| 8.4°C Dublin

Resetting for recovery in Benelux as restrictions give way to opportunity


Brussels in Belgium, where a number of the restrictions are now starting to be eased

Brussels in Belgium, where a number of the restrictions are now starting to be eased

Brussels in Belgium, where a number of the restrictions are now starting to be eased

In the earliest days of the Covid-19 crisis the focus for Irish companies with staff in the Benelux region was ensuring they were safe, understanding each country's Covid support measures and finding suitable accommodation for those who stayed on to finish projects.

Now, as we move into the new, post-outbreak, economy, it's about re-entry strategies.

Most businesses, production sites, research centres and sales offices have reopened, be it at a reduced capacity. Last week even saw the reopening of bars and restaurants in the Netherlands. Belgium is scheduled to do so tomorrow.

Irish businesses have already achieved significant exporting success in both countries. What affected Enterprise Ireland client companies in the region most have been Covid-related travel restrictions, including 14-day quarantines.

We are now heading into a relative relaxation of these too. Already in Belgium travel is allowed across borders for family reasons. Further relaxation of some travel restrictions is due too in both countries on June 15.

One of the most important industries for Enterprise Ireland client companies in both countries is high-tech construction and construction services, working on major projects such as data centres, pharmaceutical laboratories and biotech facilities.

All are sectors which have been in the news extensively here, as demand for healthcare solutions and technological services soared.

While some construction projects remain stalled, there are indications that others are set to resume. Irish companies that are active in the region, such as PM Group and DPS Engineering, are currently recruiting in these markets, in preparation for this uptick.

The pandemic has highlighted a particular need for data centres. Indeed, the country which recorded the highest growth in online meetings globally throughout Covid-19 has been the Netherlands. This adds to the fact that it was already a very sophisticated digital environment.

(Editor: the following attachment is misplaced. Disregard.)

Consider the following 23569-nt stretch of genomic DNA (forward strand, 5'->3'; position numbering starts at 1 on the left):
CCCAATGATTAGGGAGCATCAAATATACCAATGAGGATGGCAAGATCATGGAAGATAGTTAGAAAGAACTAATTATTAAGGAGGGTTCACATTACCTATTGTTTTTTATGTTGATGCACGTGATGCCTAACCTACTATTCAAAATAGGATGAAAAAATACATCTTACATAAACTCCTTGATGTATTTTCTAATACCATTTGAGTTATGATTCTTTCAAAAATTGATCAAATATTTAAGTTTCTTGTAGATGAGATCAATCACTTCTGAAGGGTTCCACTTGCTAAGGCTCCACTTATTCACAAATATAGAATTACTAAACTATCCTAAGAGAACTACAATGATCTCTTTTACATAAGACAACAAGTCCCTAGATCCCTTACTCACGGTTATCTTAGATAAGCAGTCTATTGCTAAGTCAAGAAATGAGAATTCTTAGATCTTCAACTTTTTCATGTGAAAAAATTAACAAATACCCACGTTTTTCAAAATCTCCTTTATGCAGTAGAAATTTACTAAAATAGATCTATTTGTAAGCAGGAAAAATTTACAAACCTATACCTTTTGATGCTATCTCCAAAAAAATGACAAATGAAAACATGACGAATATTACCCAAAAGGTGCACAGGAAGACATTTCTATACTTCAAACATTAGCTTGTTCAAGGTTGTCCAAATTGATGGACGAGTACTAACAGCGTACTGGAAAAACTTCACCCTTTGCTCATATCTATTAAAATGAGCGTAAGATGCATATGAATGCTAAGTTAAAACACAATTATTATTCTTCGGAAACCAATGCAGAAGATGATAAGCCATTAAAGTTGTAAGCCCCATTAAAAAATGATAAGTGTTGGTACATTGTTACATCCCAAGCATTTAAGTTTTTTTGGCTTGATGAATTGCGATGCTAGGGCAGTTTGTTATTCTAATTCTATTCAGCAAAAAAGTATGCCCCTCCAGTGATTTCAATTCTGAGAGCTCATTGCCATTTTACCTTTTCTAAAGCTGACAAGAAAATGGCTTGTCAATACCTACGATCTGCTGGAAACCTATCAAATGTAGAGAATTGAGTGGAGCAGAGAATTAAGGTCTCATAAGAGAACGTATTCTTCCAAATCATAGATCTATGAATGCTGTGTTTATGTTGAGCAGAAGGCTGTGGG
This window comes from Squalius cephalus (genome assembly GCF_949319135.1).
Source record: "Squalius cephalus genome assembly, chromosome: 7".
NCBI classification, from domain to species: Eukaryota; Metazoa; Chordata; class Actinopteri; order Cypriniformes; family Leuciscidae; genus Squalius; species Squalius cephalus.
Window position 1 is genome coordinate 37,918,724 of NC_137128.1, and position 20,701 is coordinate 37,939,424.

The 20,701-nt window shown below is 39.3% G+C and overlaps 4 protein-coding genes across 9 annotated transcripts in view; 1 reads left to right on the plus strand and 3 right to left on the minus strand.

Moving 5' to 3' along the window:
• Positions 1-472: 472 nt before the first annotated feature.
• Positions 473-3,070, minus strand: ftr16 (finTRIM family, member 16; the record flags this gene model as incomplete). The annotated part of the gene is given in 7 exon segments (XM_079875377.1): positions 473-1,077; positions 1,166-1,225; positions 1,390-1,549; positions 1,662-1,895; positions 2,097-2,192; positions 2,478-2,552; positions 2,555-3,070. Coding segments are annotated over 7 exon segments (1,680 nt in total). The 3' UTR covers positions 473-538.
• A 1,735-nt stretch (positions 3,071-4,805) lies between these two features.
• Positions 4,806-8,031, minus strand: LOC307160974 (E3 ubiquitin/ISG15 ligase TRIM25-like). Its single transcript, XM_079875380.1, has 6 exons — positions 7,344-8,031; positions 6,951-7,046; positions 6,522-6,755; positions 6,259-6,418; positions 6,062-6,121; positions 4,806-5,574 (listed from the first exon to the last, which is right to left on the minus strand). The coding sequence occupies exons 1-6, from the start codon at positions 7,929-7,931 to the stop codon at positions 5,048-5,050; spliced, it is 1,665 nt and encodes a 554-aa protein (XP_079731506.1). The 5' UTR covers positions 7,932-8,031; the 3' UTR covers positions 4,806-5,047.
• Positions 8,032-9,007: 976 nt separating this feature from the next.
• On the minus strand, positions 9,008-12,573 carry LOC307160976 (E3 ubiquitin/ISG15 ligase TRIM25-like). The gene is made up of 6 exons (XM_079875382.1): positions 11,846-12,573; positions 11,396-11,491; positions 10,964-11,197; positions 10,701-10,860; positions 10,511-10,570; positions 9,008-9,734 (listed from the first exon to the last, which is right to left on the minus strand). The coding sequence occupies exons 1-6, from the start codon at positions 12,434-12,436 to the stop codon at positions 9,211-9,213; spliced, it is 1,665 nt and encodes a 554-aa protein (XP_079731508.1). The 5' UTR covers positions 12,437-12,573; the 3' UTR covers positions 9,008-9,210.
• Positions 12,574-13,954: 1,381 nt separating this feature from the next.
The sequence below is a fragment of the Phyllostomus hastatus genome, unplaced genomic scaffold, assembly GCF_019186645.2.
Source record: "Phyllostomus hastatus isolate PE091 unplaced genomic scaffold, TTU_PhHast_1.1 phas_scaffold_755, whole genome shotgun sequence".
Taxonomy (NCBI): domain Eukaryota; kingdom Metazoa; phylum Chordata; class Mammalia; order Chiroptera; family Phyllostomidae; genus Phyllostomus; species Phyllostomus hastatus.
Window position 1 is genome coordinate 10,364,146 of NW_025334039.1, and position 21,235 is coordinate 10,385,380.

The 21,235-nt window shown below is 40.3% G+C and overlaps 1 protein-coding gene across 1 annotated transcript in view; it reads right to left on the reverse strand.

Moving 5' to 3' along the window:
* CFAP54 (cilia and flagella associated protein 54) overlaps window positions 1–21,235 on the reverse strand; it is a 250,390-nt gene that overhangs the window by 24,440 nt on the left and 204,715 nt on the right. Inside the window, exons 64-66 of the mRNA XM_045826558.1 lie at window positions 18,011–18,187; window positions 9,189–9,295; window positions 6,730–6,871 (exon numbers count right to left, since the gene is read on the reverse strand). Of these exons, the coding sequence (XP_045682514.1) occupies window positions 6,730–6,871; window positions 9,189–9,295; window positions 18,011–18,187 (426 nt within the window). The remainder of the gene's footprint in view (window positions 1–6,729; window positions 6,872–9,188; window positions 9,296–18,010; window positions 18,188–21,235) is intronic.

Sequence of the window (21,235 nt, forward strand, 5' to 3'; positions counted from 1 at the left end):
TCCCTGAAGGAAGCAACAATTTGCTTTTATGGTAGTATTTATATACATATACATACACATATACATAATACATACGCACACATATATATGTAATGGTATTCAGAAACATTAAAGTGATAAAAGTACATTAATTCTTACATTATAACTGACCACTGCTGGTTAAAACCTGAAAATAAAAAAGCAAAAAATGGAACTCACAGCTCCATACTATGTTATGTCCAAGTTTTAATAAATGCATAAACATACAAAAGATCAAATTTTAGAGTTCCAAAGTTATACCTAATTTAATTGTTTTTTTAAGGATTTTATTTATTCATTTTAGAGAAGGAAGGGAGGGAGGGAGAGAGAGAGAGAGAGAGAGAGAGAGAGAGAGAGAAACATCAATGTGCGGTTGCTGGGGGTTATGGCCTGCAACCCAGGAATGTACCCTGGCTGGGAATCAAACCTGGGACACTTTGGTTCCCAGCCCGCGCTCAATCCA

As the volume of video conferencing and other online activities spiked here during lockdown, data centres were under pressure to support it. This shift to online activity is set to continue and will transform the way buyers and sellers interact post Covid.

Buyers here are not as yet keen to meet face to face. Restrictions may be unlocking but they remain cautious. They are however very open to meeting on digital platforms and in fact feel very positively disposed towards it.

We already advise all our client companies to stay close to their existing customer base in this way. What the Covid-accelerated shift to digital means is that it is increasingly possible to engage with new sales prospects this way too.

Right now, many buyers have urgent needs for solutions to Covid-related challenges around such things as social distancing, digital platforms and payment methods.

One post-Covid transformation that has been particularly marked is the rise in webinars and virtual events, which reflects the fact that the events sector has been hit harder than most. As a result, we are seeing really interesting formats emerge that go way beyond traditionally hosted webinars.

Some of these new digital solutions offer virtual breakout rooms and an ability to manage your event networking on a one-to-one basis. Innovative Irish digital media company vStream has successfully pivoted to meet the growing demand for virtual meeting services.

To succeed in the post-Covid environment, Irish exporters need to make themselves known in the virtual world. Enterprise Ireland has been running a series of webinars to help them learn how to do just that.

We know from our network on the ground here that many projects that had been due to begin are now halted as executives pause to assess the full impact of Covid.

Ireland's exporters to the region must be patient, accept that the sales cycle is going to take longer and, in doing their own Covid impact assessment, look to see ways in which they too might pivot.

We've already seen how certain processes have been accelerated, from mobile payments to remote working. New opportunities are emerging all the time.

Our client companies are on a defined path to take them through Covid from stabilisation to reset and, ultimately, recovery.

A huge part of 'resetting' is about looking out for these new opportunities as they emerge, about figuring out what they need to do to existing products and services to meet them, and about being ready to jump on the right wave when - not if - recovery comes.

Patrick Torrekens is Enterprise Ireland regional director for Benelux.

Sunday Indo Business